With the city almost surrounded by French troops, the celebrations for the Feast of the Nativity continued with surprising normality: Burchard recorded that the pope himself was present in the Sistine Chapel for Vespers on Christmas Eve. It had been expected that the cardinal of Monreale would celebrate High Mass in the Sistine Chapel on Christmas Day, but before dawn broke that morning, a courier had arrived with an urgent message for Alexander VI to say that Charles VIII desired a peaceful agreement with the pope prior to the king's entry into the city. Having informed the cardinals assembled in the Sala del Pappagallo that he intended to allow Charles VIII to enter Rome, the pope dispatched the cardinal of Monreale to agree to terms with the king, who likewise sent his envoys to the Vatican for the same purpose. At Mass in the Sistine Chapel the next day, the Feast of St. Stephen, Burchard faced an awkward situation, being obliged to organize seating not only for these French envoys but also for two ambassadors of the king of Naples who were in Rome:

The latter did not wish to dispute their seats with the new arrivals, and withdrew, claiming not to know who they were, but when on the Pope's orders, I had explained to them that they were ambassadors from the King of France, the Neapolitans resumed their seats and gave the others precedence in position. A great many other Frenchman came in as well, and sat down quite indiscriminately next to the clerics on their benches. I moved them away and gave them more suitable places, but the Pope disliked what I was doing and summoned me angrily to say that I was destroying all his efforts and that I was to permit the French to stand wherever they wanted. I responded in a soothing manner, saying that God knew, he was not to become upset over the issue because I understood what he wanted and would speak not another word to the Frenchmen, wherever they sat in the chapel.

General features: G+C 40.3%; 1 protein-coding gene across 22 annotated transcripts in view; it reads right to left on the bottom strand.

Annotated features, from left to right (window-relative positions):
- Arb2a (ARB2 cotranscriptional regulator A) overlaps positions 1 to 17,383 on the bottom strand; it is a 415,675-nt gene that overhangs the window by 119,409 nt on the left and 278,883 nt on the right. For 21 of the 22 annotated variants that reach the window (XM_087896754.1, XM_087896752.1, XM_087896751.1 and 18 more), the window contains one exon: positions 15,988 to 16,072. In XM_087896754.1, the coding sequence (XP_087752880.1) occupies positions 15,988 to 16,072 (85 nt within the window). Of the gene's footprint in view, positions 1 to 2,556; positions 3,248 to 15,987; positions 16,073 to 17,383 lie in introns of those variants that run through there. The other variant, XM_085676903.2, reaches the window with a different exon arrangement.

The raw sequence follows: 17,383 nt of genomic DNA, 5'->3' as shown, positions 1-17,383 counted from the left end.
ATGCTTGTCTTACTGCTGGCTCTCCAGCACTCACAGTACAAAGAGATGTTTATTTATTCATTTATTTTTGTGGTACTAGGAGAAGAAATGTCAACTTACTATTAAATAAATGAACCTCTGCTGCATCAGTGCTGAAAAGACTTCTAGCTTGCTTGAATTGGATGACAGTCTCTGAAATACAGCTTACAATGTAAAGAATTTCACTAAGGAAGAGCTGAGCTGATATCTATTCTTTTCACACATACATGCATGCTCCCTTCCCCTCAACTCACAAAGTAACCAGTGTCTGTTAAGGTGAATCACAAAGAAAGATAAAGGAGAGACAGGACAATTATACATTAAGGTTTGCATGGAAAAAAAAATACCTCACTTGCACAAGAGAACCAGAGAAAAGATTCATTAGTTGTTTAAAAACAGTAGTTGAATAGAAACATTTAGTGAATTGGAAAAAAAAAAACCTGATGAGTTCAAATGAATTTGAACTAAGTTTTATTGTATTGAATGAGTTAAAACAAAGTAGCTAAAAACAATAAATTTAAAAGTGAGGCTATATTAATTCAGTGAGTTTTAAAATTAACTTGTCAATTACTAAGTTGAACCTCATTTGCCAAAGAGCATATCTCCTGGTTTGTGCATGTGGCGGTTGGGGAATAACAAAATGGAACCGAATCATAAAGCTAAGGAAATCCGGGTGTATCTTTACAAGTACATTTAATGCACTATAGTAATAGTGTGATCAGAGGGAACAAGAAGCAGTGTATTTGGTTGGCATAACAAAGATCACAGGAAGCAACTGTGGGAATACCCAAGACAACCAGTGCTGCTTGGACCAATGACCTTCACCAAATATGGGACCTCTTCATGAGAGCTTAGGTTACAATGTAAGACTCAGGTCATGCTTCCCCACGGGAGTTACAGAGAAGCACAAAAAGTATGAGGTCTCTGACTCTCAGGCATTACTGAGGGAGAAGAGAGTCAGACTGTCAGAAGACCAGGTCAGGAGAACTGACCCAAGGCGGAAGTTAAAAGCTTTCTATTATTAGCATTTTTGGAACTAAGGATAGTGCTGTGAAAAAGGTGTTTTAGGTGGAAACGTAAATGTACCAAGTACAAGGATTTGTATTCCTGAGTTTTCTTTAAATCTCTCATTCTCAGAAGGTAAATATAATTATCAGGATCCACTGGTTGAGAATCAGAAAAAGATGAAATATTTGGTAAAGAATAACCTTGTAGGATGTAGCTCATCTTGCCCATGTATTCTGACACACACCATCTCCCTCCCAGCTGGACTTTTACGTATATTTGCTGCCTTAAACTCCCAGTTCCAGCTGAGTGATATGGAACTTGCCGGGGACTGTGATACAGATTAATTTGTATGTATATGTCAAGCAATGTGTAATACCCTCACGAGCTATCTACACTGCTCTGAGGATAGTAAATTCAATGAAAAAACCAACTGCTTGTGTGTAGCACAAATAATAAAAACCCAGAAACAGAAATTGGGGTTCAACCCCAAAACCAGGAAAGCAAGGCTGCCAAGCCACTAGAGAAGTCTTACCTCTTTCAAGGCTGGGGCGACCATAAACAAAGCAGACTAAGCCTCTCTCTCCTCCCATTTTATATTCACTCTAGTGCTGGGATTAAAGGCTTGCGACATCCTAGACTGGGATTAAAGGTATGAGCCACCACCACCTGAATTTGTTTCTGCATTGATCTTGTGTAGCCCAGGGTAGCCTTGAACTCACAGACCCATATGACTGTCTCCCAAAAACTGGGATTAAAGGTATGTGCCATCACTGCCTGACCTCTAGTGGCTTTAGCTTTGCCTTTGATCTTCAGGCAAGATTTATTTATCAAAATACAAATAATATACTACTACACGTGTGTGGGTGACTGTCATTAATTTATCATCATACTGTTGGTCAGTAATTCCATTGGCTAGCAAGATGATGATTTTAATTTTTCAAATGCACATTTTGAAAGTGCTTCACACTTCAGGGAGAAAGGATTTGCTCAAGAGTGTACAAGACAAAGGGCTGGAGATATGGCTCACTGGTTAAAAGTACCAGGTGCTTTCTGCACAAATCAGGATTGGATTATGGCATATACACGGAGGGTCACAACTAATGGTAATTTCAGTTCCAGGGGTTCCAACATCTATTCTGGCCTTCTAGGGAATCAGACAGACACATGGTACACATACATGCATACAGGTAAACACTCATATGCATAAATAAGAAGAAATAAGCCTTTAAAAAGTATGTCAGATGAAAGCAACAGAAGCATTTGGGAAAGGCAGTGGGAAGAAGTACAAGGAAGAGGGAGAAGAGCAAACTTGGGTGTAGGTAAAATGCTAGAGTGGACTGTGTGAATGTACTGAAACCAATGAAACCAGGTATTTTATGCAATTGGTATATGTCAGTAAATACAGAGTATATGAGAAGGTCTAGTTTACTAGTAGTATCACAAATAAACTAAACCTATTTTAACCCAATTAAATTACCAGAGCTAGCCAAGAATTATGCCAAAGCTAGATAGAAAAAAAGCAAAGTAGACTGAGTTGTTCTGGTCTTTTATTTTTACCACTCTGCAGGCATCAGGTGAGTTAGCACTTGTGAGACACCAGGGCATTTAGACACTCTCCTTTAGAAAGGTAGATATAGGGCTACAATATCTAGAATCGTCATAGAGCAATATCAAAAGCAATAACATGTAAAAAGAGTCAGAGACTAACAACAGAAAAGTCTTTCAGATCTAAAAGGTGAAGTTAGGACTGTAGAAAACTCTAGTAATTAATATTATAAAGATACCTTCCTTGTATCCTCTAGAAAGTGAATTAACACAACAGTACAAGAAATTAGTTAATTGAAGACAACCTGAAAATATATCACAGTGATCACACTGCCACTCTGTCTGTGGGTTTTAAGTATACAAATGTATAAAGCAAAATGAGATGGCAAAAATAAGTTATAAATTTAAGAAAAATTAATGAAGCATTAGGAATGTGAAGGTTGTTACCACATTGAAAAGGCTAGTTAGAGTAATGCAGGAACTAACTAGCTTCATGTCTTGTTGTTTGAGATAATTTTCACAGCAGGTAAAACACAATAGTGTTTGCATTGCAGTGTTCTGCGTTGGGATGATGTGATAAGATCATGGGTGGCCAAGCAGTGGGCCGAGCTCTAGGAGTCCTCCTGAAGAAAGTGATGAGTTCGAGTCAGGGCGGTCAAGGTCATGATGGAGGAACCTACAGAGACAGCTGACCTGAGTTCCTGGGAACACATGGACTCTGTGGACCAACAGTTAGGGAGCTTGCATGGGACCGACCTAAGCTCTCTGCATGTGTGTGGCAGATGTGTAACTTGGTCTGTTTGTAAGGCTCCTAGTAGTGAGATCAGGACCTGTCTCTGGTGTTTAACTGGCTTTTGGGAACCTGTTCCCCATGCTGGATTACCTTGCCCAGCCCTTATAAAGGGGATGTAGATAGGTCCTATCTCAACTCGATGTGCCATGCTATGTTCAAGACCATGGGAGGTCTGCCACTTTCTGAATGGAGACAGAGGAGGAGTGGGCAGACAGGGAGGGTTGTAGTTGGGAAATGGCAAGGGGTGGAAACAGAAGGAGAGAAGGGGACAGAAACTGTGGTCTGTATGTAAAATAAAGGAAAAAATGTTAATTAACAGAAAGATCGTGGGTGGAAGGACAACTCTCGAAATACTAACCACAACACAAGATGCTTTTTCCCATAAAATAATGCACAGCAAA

On December 31 Alexander VI sent his master of ceremonies to Charles VIII: "On the orders of His Holiness," Burchard wrote, "I rode out to find the King of France in order to acquaint him with the ceremonial that would accompany his reception in the city and to hear his own wishes and to do all His Majesty ordered me to do." Because of the pouring rain, the roads clogged with mud, "and the speed at which His Majesty was riding," Burchard was unable to greet the king as formally as he would have wished. In answer to Burchard's questions, Charles VIII replied "that he wanted his entry into the city to be conducted without any pomp." He did, however, invite the master of ceremonies "to continue riding with him, and for about four miles or so he talked with me continually, asking me questions about the health of the Pope and the cardinals." Burchard noted the king's particular interest in Alexander VI's son Cesare, asking many questions about his situation and his status "and many other things, to all of which I was scarcely able to give appropriate answers."